Google released TensorFlow (www.tensorflow.org), an open source machine learning library, last November which attracted huge attention in the field of AI. TensorFlow is also known as “Machine Learning for Everyone” since it is relatively easy to hands on even for those who don’t have much experience in machine learning.  Today we are excited to announce that TensorFlow is now available on Rescale’s platform.  This means you can learn to create and train your machine learning models using TensorFlow with just a web browser.  I’ll walk you through how in this blog post.

We’ll start from the first official TensorFlow tutorial: MNIST for ML beginners.  It introduces what the MNIST is and how to model and train it with softmax regression, a basic machine learning method, in TensorFlow.  Here we’ll be focusing on how to set the job up and run it on the Rescale platform.

You can create the python script in a local editor mnist_for_beginners.py:

 from tensorflow.examples.tutorials.mnist import input_data mnist = input_data.read_data_sets(“MNIST_data/”, one_hot=True) x = tf.placeholder(tf.float32, [None, 784]) W = tf.Variable(tf.zeros([784, 10])) b = tf.Variable(tf.zeros([10])) y = tf.nn.softmax(tf.matmul(x, W) + b) y_ = tf.placeholder(tf.float32, [None, 10]) cross_entropy = –tf.reduce_sum(y_*tf.log(y)) train_step = tf.train.GradientDescentOptimizer(0.01).minimize(cross_entropy) init = tf.initialize_all_variables()     batch_xs, batch_ys = mnist.train.next_batch(100)     sess.run(train_step, feed_dict={x: batch_xs, y_: batch_ys}) correct_prediction = tf.equal(tf.argmax(y,1), tf.argmax(y_,1)) accuracy = tf.reduce_mean(tf.cast(correct_prediction, tf.float32))                feed_dict={x: mnist.test.images,                           y_: mnist.test.labels}))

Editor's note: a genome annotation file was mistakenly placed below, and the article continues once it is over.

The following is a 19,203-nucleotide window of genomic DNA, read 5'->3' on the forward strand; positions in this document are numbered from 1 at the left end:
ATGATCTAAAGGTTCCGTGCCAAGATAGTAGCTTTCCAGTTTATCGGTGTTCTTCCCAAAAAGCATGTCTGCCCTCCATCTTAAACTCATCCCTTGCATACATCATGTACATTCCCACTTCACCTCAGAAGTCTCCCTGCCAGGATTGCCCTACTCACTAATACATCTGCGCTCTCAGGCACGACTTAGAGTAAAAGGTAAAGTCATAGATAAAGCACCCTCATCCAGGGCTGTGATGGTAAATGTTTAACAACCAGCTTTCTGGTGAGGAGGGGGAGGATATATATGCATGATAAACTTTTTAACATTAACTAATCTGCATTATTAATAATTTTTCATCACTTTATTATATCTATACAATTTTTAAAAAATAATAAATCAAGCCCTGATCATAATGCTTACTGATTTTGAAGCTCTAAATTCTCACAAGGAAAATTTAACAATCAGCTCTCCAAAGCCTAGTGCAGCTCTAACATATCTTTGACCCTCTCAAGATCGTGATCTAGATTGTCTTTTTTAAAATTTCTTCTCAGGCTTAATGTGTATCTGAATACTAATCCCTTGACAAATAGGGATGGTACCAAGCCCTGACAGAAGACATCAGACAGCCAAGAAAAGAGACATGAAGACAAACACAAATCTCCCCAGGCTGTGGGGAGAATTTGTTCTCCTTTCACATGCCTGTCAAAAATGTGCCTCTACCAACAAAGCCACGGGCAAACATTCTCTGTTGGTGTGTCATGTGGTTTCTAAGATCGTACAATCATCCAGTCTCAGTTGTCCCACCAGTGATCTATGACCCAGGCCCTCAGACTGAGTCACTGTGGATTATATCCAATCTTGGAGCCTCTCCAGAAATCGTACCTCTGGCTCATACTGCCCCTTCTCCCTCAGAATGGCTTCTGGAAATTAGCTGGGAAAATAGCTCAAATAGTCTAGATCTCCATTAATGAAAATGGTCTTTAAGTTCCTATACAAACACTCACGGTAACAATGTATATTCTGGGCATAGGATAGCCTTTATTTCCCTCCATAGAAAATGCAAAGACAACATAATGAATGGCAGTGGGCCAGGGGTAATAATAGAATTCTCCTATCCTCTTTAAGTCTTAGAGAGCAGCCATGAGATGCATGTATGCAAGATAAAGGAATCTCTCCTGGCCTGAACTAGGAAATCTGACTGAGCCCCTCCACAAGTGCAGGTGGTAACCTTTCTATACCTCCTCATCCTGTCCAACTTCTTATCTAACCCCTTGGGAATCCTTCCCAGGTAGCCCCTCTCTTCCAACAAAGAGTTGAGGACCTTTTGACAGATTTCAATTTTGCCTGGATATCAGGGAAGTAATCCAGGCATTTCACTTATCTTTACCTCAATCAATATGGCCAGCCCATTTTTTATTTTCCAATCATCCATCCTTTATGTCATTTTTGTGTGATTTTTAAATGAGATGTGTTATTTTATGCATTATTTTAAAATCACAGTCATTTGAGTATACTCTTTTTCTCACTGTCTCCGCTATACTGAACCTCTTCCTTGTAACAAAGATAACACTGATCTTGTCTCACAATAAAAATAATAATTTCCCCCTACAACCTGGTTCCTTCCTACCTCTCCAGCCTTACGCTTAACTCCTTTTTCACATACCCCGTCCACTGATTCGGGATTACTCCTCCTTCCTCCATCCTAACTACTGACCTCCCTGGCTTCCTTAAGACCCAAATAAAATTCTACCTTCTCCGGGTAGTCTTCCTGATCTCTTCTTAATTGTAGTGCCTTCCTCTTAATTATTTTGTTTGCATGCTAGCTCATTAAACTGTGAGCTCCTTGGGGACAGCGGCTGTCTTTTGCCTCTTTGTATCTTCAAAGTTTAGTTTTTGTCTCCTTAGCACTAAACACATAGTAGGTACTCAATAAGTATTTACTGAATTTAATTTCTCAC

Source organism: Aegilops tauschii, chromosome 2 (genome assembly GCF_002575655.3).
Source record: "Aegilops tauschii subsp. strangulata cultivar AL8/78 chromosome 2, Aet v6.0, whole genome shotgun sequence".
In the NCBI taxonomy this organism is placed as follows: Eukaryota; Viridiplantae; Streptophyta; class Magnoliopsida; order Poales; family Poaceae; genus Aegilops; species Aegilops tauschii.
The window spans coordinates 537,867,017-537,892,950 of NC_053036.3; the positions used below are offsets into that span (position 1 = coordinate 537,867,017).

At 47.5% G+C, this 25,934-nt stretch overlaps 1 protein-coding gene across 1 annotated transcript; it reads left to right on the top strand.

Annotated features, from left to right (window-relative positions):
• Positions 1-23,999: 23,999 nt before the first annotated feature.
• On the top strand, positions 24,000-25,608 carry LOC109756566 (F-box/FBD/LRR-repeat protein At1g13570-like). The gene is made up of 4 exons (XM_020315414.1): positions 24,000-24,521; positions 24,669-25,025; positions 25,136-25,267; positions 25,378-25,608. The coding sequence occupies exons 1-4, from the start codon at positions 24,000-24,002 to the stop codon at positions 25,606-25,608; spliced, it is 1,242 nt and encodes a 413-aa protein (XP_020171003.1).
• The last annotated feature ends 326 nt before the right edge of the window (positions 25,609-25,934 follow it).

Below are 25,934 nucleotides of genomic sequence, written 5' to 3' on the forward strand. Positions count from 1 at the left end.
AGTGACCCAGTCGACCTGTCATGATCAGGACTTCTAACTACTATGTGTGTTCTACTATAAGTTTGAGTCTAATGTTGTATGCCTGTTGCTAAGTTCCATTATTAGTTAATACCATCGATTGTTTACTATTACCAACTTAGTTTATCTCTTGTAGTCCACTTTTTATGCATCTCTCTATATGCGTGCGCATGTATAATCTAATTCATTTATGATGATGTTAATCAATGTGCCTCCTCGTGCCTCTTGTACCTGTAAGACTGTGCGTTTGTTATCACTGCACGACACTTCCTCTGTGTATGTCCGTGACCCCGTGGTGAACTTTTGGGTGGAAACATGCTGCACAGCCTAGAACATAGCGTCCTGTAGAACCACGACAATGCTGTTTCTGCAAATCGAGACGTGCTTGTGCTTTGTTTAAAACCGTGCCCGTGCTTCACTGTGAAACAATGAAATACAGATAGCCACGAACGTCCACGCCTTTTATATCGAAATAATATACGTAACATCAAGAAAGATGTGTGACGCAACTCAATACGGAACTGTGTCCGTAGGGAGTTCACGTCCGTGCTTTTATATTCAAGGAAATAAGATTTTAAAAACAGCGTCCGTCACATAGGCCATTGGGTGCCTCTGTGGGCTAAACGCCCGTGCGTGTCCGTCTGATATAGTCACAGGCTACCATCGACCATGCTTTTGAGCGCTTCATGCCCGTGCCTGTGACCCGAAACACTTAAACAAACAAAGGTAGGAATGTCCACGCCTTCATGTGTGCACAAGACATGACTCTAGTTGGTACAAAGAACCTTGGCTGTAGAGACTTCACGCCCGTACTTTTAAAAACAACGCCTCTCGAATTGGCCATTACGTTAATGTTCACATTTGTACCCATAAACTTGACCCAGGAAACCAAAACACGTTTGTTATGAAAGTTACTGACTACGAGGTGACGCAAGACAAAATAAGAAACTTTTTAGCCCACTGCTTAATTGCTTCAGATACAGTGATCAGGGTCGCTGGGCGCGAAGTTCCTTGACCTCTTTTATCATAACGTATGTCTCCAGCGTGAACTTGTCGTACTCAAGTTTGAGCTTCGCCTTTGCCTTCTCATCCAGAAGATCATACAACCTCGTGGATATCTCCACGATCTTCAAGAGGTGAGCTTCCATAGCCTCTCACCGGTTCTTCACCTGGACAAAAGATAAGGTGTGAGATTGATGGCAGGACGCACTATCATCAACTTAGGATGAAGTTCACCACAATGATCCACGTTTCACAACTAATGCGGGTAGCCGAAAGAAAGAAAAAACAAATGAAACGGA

The script above is just putting all the snippets together.  Now, we need to run that on Rescale’s GPU hardware.

First, you need to create an account, if you still haven’t, click here to create one.

If you want to skip the hassle of setting up the job step-by-step, you can also click here to view the tutorial job and clone it into your own account.

After account registration, login to Rescale and click “+ New Job” button on the top left to create a new job.

Click “Next” to go to the Software Settings page and choose TensorFlow from the software list.  Currently 0.71 is the only supported version on Rescale, so choose this version and type “python ./mnist_for_beginners.py” in the Command field.  Select “Next” to go to the Hardware Settings page.

In Hardware Settings, choose core type Jade and select 4 cores.  This job is not very compute intensive, so we choose the minimum valid number of cores.  We can skip the post-processing for this example, and click “Submit” on the Review page to submit the job.

It will take 4 – 5 minutes to launch the server and 1 minute to run the job.  When the job is running, you can use Rescale’s  live tailing feature to monitor the files in the working directory.

After the job is finished, you can view the files from the results page.  Let’s take a look at process_output.log which is the output from that python script we uploaded.  At the third line from the bottom, we can verify that the accuracy is 91.45%.

In the second TensorFlow tutorial, a more advanced model is built with a multilayer convolutional network to increase the accuracy to 99.32%.

To run this advanced model on Rescale, you can simply repeat the process of the first one and replace the python script with the new model from the tutorial.  You can also view and clone an existing job from here.

Single GPU vs. Multiple GPU Performance Speedup Test

If you have more than one GPU on your machine, TensorFlow can utilize all of them for better performance.  In this section, we are going to do a performance benchmark on a single K520 GPU machine vs. a 4 K520 GPUs machine and test performance speedups.

The CIFAR10 Convolutional Neural Network example is used as our benchmarking job.  From the result below we can see that with 4 times the number of GPUs, the examples being processed per second are only 2.37 times the single GPU performance.